“All hard work has its rewards” no matter if it is in the fashion industry or outside of it.

Is your family supportive of you being a fashion designer?

Yes, they have always been, regardless of what I have dedicated myself to. From taking art classes to playing the guitar. I can say that I am lucky.

If you could go back in a time machine to the time when you were just getting started, what would you do differently?

I would travel back in time to tell myself that I must be more aware of the moments that I have lived and appreciate them a little more.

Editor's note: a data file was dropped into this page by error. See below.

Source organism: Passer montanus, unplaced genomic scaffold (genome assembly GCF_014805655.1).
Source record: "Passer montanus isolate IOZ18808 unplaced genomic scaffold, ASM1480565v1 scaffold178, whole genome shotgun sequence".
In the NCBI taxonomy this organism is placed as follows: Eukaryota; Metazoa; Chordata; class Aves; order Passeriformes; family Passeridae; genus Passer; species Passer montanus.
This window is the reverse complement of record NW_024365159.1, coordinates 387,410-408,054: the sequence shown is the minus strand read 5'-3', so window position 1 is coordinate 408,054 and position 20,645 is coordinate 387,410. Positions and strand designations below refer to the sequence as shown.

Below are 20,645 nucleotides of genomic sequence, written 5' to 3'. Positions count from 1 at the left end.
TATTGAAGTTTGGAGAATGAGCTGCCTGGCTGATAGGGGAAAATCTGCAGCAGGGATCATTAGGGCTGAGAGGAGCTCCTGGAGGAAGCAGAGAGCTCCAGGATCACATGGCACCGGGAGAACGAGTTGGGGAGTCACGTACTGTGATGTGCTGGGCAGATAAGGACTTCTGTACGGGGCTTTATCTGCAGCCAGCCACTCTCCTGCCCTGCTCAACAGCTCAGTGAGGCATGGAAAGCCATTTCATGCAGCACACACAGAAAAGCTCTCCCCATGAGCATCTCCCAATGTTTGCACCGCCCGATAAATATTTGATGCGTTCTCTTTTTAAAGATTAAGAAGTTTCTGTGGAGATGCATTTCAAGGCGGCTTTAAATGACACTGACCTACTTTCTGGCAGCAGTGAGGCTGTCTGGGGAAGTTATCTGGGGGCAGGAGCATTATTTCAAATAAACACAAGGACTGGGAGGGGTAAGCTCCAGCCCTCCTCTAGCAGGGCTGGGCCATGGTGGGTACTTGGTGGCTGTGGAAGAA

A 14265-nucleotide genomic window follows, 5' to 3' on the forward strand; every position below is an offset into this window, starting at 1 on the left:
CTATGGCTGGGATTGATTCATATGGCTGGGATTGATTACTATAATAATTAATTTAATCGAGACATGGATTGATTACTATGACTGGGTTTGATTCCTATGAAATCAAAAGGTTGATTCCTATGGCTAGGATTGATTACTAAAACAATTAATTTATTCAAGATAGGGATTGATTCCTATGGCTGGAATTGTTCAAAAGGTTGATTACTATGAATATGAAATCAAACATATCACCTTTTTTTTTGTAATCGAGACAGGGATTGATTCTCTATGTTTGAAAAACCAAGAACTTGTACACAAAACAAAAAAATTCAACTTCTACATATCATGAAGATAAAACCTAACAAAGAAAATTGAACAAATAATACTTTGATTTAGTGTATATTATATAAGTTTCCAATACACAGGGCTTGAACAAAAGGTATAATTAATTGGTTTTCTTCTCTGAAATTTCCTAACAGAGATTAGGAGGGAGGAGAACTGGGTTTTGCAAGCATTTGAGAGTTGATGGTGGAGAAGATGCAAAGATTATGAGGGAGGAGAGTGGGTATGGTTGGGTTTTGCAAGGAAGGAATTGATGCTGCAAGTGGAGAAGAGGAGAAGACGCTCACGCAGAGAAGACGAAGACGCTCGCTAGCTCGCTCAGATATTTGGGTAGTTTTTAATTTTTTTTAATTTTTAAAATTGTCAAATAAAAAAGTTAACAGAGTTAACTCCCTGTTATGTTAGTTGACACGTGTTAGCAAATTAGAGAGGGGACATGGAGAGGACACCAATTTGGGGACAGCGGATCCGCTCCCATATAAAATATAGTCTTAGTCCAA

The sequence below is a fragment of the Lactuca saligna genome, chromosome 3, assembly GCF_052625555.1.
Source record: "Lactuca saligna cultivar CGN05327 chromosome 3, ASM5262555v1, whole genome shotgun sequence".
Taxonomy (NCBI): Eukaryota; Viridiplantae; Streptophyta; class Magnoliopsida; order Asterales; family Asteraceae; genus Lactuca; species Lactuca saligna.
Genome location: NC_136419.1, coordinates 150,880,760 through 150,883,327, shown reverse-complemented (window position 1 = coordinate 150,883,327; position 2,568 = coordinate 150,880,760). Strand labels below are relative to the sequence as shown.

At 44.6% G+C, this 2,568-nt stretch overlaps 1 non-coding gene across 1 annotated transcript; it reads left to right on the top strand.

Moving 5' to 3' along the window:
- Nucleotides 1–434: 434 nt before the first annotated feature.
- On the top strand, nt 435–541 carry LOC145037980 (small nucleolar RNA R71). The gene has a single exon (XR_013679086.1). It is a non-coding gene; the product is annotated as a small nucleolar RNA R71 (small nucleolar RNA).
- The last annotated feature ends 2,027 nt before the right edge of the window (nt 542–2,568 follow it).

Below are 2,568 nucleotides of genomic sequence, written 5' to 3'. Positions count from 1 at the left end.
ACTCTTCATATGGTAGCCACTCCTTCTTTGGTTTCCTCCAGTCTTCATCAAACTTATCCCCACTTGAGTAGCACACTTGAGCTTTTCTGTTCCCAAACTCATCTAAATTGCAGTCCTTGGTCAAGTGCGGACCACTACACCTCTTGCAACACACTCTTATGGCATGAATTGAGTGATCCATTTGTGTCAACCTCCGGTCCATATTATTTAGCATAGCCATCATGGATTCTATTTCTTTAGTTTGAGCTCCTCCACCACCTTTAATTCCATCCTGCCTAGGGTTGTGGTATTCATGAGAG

What is the best advice you have ever been given?

“If it fits in your mind, it fits in your world,” meaning; if we trust in ourselves we can achieve many things.

What are your future plans? Inside your career or out of it

The first thing I want to do is work with some established fashion brands, to get more experience and then start my own brand. I am clear that the future is uncertain so I will let it surprise me.

Fashion Designer To Watch Out For In 2021: Introducing The Talented Elle B Mambetov